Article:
Friday afternoon Emilie and I had a date at the hairdresser. We both went for a trim and walked out feeling all Kardashian. Ian gave tons of compliments, and we took pictures (something I now realise we don’t do enough). While putting on a bit of make-up on Saturday (also something I don’t do very often), Emilie was like wow mum, now you look really pretty. I saw that look and resisted the temptation to say you can put something on too.
We proceeded to have a beautiful unplanned day at friends, where Emilie ran around and had the kinda fun only kids can have. She begged me to swim which I proceeded to decline 568975 times. Because uhm, we had just been to the hairdresser? What more was there to explain? A little voice nagged in my head. “Let her be a kid” – and I just shushed that voice. It was only later when she asked me if all the running around outside and sweating had made her hair poofy. Something that we often talk about – once its gone poofy (or gone home as we fondly call it) – it’s tickets for your hair. Boo hoo!
It hadn’t, (thanks Stylish Steppers!) but that wasn’t the point. Right now, because of my reactions, because of the way we compliment and when, because this is a good time for pictures and other times aren’t. She had made the deduction that her hair – worn a certain way makes her more beautiful. I did try to convert her to really liking her curls earlier this year. It is almost as though the damage had already been done because she herself doesn’t really like her curls.
The point is my child already feels like in her natural state she isn’t the most beautiful she could be. 🙁 That’s on me, because I hate pictures where my eyebrows aren’t done. Without make-up, or the right clothes. When my hair isn’t done a certain way. She hears me say it. She models my behaviour. Luchae wrote an article that very closely ties in with this last week called – To the skinny girl who calls herself fat, it’s one of those reads that makes you re-look at the way you look at yourself. Not for yourself but for your kids.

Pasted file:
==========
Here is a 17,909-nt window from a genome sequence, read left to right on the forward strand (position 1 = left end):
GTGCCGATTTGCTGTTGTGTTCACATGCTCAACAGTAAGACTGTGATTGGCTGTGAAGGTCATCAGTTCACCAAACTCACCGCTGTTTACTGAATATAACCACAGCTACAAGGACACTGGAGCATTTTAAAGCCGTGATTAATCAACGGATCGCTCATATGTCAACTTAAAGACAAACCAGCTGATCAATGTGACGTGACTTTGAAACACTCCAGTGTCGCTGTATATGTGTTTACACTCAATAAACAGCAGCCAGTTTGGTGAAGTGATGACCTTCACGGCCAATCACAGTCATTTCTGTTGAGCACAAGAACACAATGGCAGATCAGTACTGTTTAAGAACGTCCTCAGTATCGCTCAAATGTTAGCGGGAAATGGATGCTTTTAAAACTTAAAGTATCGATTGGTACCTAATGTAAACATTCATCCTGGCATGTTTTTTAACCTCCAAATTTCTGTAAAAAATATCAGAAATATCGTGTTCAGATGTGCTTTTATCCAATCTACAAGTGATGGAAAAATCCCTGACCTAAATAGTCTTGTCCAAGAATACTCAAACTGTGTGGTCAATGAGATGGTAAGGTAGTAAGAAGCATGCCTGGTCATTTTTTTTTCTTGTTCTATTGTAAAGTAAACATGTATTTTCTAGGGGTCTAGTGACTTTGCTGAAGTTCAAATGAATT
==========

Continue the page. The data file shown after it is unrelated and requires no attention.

How you look is not who you are. It doesn’t affect your worth, your intelligence, your ability to show love and kindness. How you look does not determine how valuable you are. – Luchae Williams
What I’m trying to say is. You are so beautiful – just the way you are. No make-up, hair-do, outfit or accessory can accentuate that more than your happiness. So instead of teaching our children to condition their beauty and tie it to material things, why don’t we teach them that happiest girls and boys are the prettiest/handsomest? This doesn’t just mean complimenting them all the time. Kids aren’t dumb.
It means loving yourself, and showing them that. Letting them see that. It means accepting yourself. (Much harder said than done I know) Unfortunately it also means not judging others, by their clothes, make up, hair or physical appearance. I know how tempting it is to make a comment when someone looks a little less than ordinary, or even when they are really different. Honestly though, who are we to make any kinds of judgements on anyone?
I know that it’s hard to accept people when you don’t accept yourself. But that is not a problem your child should have to take on from you. Here’s to more self-love, more acceptance, less judgement, and more living your best life.